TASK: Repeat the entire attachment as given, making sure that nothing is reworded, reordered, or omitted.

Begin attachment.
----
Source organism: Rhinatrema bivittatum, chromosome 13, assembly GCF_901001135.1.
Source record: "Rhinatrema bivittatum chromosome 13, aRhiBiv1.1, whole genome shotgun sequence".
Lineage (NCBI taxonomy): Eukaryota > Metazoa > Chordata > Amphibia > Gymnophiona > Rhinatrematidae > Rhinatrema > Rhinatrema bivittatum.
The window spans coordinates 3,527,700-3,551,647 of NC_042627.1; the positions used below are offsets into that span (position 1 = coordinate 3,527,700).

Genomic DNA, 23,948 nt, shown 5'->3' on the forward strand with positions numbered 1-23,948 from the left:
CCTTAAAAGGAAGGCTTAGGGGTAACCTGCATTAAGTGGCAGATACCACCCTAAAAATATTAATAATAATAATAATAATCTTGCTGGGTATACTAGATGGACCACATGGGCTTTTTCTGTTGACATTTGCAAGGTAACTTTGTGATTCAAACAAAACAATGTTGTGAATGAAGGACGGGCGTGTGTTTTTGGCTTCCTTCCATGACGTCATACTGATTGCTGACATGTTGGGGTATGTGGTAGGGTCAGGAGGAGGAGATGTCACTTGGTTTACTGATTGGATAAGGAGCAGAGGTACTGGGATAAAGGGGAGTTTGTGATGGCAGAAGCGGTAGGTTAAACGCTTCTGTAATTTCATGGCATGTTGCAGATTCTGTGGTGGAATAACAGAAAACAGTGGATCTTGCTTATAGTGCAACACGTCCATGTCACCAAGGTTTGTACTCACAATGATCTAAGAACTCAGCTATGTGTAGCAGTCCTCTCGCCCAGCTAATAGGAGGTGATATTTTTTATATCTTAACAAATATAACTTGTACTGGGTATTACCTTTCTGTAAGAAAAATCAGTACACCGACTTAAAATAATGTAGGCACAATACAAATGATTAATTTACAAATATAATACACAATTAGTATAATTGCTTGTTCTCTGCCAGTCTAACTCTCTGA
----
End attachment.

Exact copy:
Source organism: Rhinatrema bivittatum, chromosome 13, assembly GCF_901001135.1.
Source record: "Rhinatrema bivittatum chromosome 13, aRhiBiv1.1, whole genome shotgun sequence".
Lineage (NCBI taxonomy): Eukaryota > Metazoa > Chordata > Amphibia > Gymnophiona > Rhinatrematidae > Rhinatrema > Rhinatrema bivittatum.
The window spans coordinates 3,527,700-3,551,647 of NC_042627.1; the positions used below are offsets into that span (position 1 = coordinate 3,527,700).

Genomic DNA, 23,948 nt, shown 5'->3' on the forward strand with positions numbered 1-23,948 from the left:
CCTTAAAAGGAAGGCTTAGGGGTAACCTGCATTAAGTGGCAGATACCACCCTAAAAATATTAATAATAATAATAATAATCTTGCTGGGTATACTAGATGGACCACATGGGCTTTTTCTGTTGACATTTGCAAGGTAACTTTGTGATTCAAACAAAACAATGTTGTGAATGAAGGACGGGCGTGTGTTTTTGGCTTCCTTCCATGACGTCATACTGATTGCTGACATGTTGGGGTATGTGGTAGGGTCAGGAGGAGGAGATGTCACTTGGTTTACTGATTGGATAAGGAGCAGAGGTACTGGGATAAAGGGGAGTTTGTGATGGCAGAAGCGGTAGGTTAAACGCTTCTGTAATTTCATGGCATGTTGCAGATTCTGTGGTGGAATAACAGAAAACAGTGGATCTTGCTTATAGTGCAACACGTCCATGTCACCAAGGTTTGTACTCACAATGATCTAAGAACTCAGCTATGTGTAGCAGTCCTCTCGCCCAGCTAATAGGAGGTGATATTTTTTATATCTTAACAAATATAACTTGTACTGGGTATTACCTTTCTGTAAGAAAAATCAGTACACCGACTTAAAATAATGTAGGCACAATACAAATGATTAATTTACAAATATAATACACAATTAGTATAATTGCTTGTTCTCTGCCAGTCTAACTCTCTGA